Free dispersed camping options abound in the western United States, but there are lesser known and open camping spots in nature throughout the whole country.


Boondocking, otherwise known as dry camping, is the most common way to park overnight in nature. There are several types of land that are publicly accessible for boondocking.

campervan parked in the mountain area boondocking
Photo by Brooke Alexander

State Forests or State Trust Land

Many states have set aside land for various types of recreation, including camping. There might be a small fee required, usually annually, to camp on state land. For example, there is a $15 permit for Arizona State Trust Land, which gets you access to spots like this. Check the posted rules for stay limits and other important information.

campervan parked at the Arizona State Trust Land with bonfire
Photo by Brooke Alexander

National Forests

National Forests are excellent areas for free overnight parking. Most National Forest land has stay limits and rules posted at the entrance. Pack out your trash and waste and keep National Forest land beautiful and clean for everyone!

Check out this free National Forest parking spot very near Grand Teton and Yellowstone National Parks!

campervan with a dog parked at the National Forest parking spot very near Grand Teton and Yellowstone National Parks
Photo by Brooke Alexander

BLM Land

The Bureau of Land Management manages public lands and resources for multiple uses, from conservation and wildlife to energy and forestry to recreation and interpretation. Look for the tent emblem on posted placards and signs to know if overnight parking is allowed and what the rules are.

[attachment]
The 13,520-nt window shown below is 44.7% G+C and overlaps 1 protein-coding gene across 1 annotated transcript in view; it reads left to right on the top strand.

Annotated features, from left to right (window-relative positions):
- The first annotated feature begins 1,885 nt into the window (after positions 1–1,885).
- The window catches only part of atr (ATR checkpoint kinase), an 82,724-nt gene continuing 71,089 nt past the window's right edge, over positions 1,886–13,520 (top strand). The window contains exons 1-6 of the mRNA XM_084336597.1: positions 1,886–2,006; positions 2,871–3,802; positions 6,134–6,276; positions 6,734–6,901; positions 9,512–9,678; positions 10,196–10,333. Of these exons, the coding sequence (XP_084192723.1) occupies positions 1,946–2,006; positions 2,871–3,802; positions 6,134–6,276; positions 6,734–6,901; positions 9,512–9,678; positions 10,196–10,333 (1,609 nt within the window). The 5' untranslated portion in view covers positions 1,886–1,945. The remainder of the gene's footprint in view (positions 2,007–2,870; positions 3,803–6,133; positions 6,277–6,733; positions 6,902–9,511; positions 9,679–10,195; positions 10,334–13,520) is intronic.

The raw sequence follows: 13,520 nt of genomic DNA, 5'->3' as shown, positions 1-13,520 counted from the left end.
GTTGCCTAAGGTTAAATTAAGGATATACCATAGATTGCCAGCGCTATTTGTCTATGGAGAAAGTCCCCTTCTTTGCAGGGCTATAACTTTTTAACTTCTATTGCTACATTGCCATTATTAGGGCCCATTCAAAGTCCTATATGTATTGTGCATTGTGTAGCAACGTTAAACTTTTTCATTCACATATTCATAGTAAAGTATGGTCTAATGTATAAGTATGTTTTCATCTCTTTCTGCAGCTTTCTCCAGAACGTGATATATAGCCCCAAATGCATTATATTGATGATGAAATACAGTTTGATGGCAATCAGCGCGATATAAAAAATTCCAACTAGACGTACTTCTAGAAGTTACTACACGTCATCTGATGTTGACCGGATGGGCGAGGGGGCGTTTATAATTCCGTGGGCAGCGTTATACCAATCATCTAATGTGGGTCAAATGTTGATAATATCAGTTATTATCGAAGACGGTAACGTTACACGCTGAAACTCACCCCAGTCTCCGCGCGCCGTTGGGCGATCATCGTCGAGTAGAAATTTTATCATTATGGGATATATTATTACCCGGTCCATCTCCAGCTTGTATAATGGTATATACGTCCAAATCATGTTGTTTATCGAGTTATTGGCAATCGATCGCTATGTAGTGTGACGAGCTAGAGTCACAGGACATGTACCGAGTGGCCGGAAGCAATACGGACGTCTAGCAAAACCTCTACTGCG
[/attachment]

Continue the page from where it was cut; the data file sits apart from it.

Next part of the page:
With the rise in van camping, many BLM areas are becoming quite popular and jam packed with people. Some of the beautiful spots in California and Arizona, for example, are becoming day use only due to overuse. Do you part to keep them clean and be respectful of the land and your neighbors.

The dry lakebed outside of Joshua Tree, California is BLM land with plenty of space for everyone.

campervans parked in the dry lakebed outside of Joshua Tree, California is BLM land
Photo by Brooke Alexander

How to Find Campervan Parking

Apps and Websites

There are several apps and websites to help you find overnight parking and other important area information.


iOverlander is an app that is packed full of helpful information for travelers contributed by fellow users. You can find overnight parking – both free and paid options, – potable water locations, dump stations, laundry services, and even more. This is by far the app I use the most to find parking, both in nature and in towns or cities!

The best part is that it works without cell signal, though you’ll need service to view any photos or get GPS directions.


Sekr includes campsite coordinates with as well as a feature to connect with other travelers. You can post or search events, meetups and even join a caravan! is a website where users can post information about free overnight parking options.


Campendium is a website that reviews campgrounds on a one-to-five star scale. I use Campendium if I want to find out about cell signal at a location, but now that I have Starlink, this is less of an issue.

Harvest Hosts

As I mentioned before, a subscription to Harvest Hosts gets you access to a network of farms, breweries, wineries, and other spots that allow overnight parking in exchange for small purchases at the business.

Boondockers Welcome

Boondockers Welcome is the subscription service that connects van campers and RVers with “house people” that can offer free and safe places to park and sometimes hookups to charge their batteries or fill their water tanks.

Google Maps

The satellite view on Google Maps can be extremely useful when you’re driving down a forest road and looking for campsites. Look for large clearings just off the road; some even show an RV or van parked in already established campsites. I recommend downloading an offline map ahead of arriving to an area in case their is no cell signal!